Crossing Carries Image Location Coordinates


Brooks Road 31°24′01″N 83°53′32″W / 31.4004°N 83.8923°W / 31.4004; -83.8923
Bridgeboro-Anderson Road 31°23′39″N 83°53′40″W / 31.3943°N 83.8945°W / 31.3943; -83.8945
Liberty Hill Road 31°22′21″N 83°53′49″W / 31.3724°N 83.8969°W / 31.3724; -83.8969
Childree Road 31°21′00″N 83°53′31″W / 31.3501°N 83.8919°W / 31.3501; -83.8919
Evergreen Road 31°20′07″N 83°53′01″W / 31.3353°N 83.8835°W / 31.3353; -83.8835
SR 270 Doerun 31°19′10″N 83°52′45″W / 31.3194°N 83.8791°W / 31.3194; -83.8791
Hagin Still Road 31°17′56″N 83°52′24″W / 31.2990°N 83.8733°W / 31.2990; -83.8733
Swift Canteen Road 31°16′02″N 83°50′33″W / 31.2671°N 83.8424°W / 31.2671; -83.8424
SR 133 Sigsbee 31°14′50″N 83°50′02″W / 31.2471°N 83.8340°W / 31.2471; -83.8340
Rail bridge Norfolk Southern Railway
Line formerly known as the Georgia Northern Railway
31°14′50″N 83°50′02″W / 31.2471°N 83.8340°W / 31.2471; -83.8340
Old Doerun Rd Moultrie 31°13′46″N 83°50′06″W / 31.2295°N 83.8349°W / 31.2295; -83.8349
SR 37 Moultrie 31°10′57″N 83°48′33″W / 31.1826°N 83.8091°W / 31.1826; -83.8091
Lower Meigs Road Moultrie 31°08′32″N 83°48′12″W / 31.1421°N 83.8032°W / 31.1421; -83.8032
Fred Webb Road 31°06′20″N 83°49′59″W / 31.1056°N 83.8331°W / 31.1056; -83.8331
Smithwick Bridge Smithwick Bridge Road 31°04′09″N 83°52′18″W / 31.0692°N 83.8716°W / 31.0692; -83.8716
Rocky Ford Bridge Zion Grove Church Road 31°04′09″N 83°52′18″W / 31.0692°N 83.8716°W / 31.0692; -83.8716
Bannister Road 31°02′23″N 83°55′08″W / 31.0396°N 83.9189°W / 31.0396; -83.9189
Beeline Road Road 31°02′01″N 83°56′08″W / 31.0336°N 83.9356°W / 31.0336; -83.9356
SR 188 31°00′09″N 83°56′20″W / 31.0024°N 83.9390°W / 31.0024; -83.9390
SR 202 30°57′01″N 83°57′44″W / 30.9502°N 83.9622°W / 30.9502; -83.9622
Old Confederate Bridge Egg-Butter Road (Defunct) Dawesville 30°55′43″N 83°59′48″W / 30.9287°N 83.9967°W / 30.9287; -83.9967
US 19 / SR 300 Dawesville 30°55′43″N 83°59′48″W / 30.9287°N 83.9967°W / 30.9287; -83.9967
Rail bridge CSX
Line formerly known as the South Georgia and Florida Railroad
Dawesville 30°55′02″N 84°00′18″W / 30.9173°N 84.0049°W / 30.9173; -84.0049
SR 3 Dawesville 30°54′44″N 84°00′31″W / 30.9121°N 84.0086°W / 30.9121; -84.0086
US 84 / SR 38 30°52′33″N 84°02′47″W / 30.8758°N 84.0464°W / 30.8758; -84.0464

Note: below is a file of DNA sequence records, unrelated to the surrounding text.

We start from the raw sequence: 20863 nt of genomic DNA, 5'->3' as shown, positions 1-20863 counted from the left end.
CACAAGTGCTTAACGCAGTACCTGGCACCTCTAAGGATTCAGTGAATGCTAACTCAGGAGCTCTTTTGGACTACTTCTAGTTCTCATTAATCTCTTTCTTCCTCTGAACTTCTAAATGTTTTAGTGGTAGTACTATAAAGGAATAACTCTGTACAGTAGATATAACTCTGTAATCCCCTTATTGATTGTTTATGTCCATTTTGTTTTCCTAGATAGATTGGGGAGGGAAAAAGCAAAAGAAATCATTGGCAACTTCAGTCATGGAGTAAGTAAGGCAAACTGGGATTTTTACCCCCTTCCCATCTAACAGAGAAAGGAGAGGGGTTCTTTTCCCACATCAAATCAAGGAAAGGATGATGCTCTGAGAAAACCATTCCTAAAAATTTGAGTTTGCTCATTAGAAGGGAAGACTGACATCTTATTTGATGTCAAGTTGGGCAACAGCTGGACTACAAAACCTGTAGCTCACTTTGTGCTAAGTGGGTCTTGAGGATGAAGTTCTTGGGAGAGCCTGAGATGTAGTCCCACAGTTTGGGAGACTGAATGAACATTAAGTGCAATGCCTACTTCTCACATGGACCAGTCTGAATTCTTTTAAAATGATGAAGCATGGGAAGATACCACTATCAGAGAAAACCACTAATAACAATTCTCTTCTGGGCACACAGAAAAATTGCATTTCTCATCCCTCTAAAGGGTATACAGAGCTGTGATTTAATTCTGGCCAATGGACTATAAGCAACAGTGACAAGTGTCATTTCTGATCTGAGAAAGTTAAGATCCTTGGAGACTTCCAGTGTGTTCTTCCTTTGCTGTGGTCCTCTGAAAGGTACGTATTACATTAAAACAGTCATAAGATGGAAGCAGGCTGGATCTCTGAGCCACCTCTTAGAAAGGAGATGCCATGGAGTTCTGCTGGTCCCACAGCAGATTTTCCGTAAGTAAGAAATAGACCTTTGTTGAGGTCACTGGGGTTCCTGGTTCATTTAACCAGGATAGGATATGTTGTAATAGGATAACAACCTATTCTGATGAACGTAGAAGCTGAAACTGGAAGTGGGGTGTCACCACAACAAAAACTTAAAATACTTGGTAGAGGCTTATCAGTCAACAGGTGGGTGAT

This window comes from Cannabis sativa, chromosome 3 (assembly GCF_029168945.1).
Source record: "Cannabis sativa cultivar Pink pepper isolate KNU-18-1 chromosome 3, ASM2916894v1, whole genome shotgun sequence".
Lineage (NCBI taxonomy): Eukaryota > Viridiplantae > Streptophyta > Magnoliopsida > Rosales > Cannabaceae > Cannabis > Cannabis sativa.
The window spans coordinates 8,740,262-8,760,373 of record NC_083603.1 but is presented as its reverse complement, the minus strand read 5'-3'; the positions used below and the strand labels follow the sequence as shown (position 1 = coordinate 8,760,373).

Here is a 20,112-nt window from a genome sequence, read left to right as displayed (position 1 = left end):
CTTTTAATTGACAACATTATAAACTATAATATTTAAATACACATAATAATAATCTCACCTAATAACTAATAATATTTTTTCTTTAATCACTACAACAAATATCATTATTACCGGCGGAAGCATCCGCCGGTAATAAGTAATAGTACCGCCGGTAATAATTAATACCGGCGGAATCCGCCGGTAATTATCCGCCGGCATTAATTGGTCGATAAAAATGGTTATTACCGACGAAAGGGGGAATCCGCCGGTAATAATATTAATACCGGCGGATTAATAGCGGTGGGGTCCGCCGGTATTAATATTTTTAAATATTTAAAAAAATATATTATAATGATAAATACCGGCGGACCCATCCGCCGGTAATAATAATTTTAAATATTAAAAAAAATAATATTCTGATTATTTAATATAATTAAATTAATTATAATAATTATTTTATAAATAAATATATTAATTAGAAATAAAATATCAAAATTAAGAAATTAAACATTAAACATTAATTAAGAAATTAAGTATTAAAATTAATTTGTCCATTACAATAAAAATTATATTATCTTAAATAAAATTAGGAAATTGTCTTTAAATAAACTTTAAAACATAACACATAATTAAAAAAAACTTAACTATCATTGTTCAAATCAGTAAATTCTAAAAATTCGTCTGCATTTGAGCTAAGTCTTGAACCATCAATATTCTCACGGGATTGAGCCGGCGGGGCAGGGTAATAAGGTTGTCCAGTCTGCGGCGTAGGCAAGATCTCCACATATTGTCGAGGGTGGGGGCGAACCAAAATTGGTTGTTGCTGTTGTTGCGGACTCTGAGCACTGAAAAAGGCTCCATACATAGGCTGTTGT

Rail bridge CSX
Line formerly known as the Atlantic and Gulf Railroad
30°52′33″N 84°02′47″W / 30.8758°N 84.0464°W / 30.8758; -84.0464
SR 93 Cairo 30°47′30″N 84°09′15″W / 30.7917°N 84.1543°W / 30.7917; -84.1543
Hadley Ferry Bridge CR 54
Hadley Ferry Road
Rocky Hill 30°43′54″N 84°14′08″W / 30.7316°N 84.2356°W / 30.7316; -84.2356
Old Hadley Ferry Bridge (Defunct) 30°43′53″N 84°14′11″W / 30.731444°N 84.236319°W / 30.731444; -84.236319


Fairbanks Ferry/Bridge County Road 12 FL.svg CR 12 Ochlockonee River Fairbanks Ferry Bridge02.jpg Concord 30°40′08″N 84°18′18″W / 30.6690°N 84.3050°W / 30.6690; -84.3050
CR 0361
CR 157
06-09 OchlockAtOldBnbrdgRd.jpg Tallahassee 30°35′22″N 84°21′36″W / 30.5895°N 84.3601°W / 30.5895; -84.3601
US 27 Ochlockonee River US 27 bridge north01.jpg Tallahassee 30°33′15″N 84°23′02″W / 30.5541°N 84.3840°W / 30.5541; -84.3840
Rail bridge CSX
Line formerly known as the Georgia, Florida and Alabama Railway.
Tallahassee 30°33′02″N 84°23′15″W / 30.5505°N 84.3875°W / 30.5505; -84.3875
I-10 Midway 30°29′07″N 84°23′50″W / 30.4852°N 84.3972°W / 30.4852; -84.3972
US 90 Gadsden Leon County FL Ochlockonee River bridge01.jpg Midway 30°28′24″N 84°24′26″W / 30.4734°N 84.4073°W / 30.4734; -84.4073
Rail bridge CSX
Line formerly known as the Pensacola and Georgia Railroad
Gadsden Leon County FL Ochlockonee River rail bridge02.jpg Midway 30°28′23″N 84°24′29″W / 30.4730°N 84.4080°W / 30.4730; -84.4080
Talquin Dam Bloxham 30°23′18″N 84°38′47″W / 30.3884°N 84.6464°W / 30.3884; -84.6464
SR 20 / SR 267 Bloxham 30°23′01″N 84°39′18″W / 30.3837°N 84.6551°W / 30.3837; -84.6551
CR 368
Forest Highway 13
Porter Lake 30°10′36″N 84°40′06″W / 30.1767°N 84.6684°W / 30.1767; -84.6684
Rail bridge Georgia, Florida and Alabama Railway (Defunct) McIntyre 30°10′36″N 84°40′06″W / 30.1767°N 84.6684°W / 30.1767; -84.6684
US 319 Ochlockonee River US 319 bridge south03.jpg Sopchoppy 29°59′17″N 84°30′08″W / 29.9881°N 84.5022°W / 29.9881; -84.5022
Ochlockonee Bay Bridge (a/k/a Walker Bridge) US 98 Ochlockonee Bay Bridge.jpg Ochlockonee Bay 29°58′06″N 84°23′02″W / 29.9682°N 84.3840°W / 29.9682; -84.3840

See also[edit]


  1. ^ The name may have been Apalachee or Chatot (both were Muskogean languages). The Chine (as in Claraquachine) people, who moved into Apalachee Province during the 17th century, may have been a branch of the Chatot.


  1. ^ Fernald, Edward A.; Patton, Donald J., eds. (1984). Water Resources Atlas of Florida. Florida State University Institute of Science and Public Affairs. ISBN 978-0-9606708-1-9.
  2. ^ Krakow, Kenneth K. (1975). Georgia Place-Names: Their History and Origins (PDF). Macon, GA: Winship Press. p. 162. ISBN 0-915430-00-2.
  3. ^ "Ochlockonee River State Park". Retrieved 2007-01-11.
  4. ^ Boning, Charles R. 2007. Florida's Rivers. Sarasota, Florida: Pineapple Press, Inc. ISBN 978-1-56164-400-1
  5. ^ Simpson, J. Clarence (1956). Florida Place-Names of Indian Derivation. Tallahassee, Florida: Florida Geological Survey. pp. 77–78.
  6. ^ "Frank Howard". The Ochlockonee River. Retrieved 2007-01-11.
  7. ^ a b c d e "1000 Friends of Florida". The Ochlockonee River. Archived from the original on February 6, 2012. Retrieved 2007-01-11.
  8. ^ Hemming, Jon M. et al., 2006, Water and sediment quality at mussel (Unionidae) habitats in the Ochlockonee River of Florida and Georgia. Endangered Species Research 2: 37-49.

External links[edit]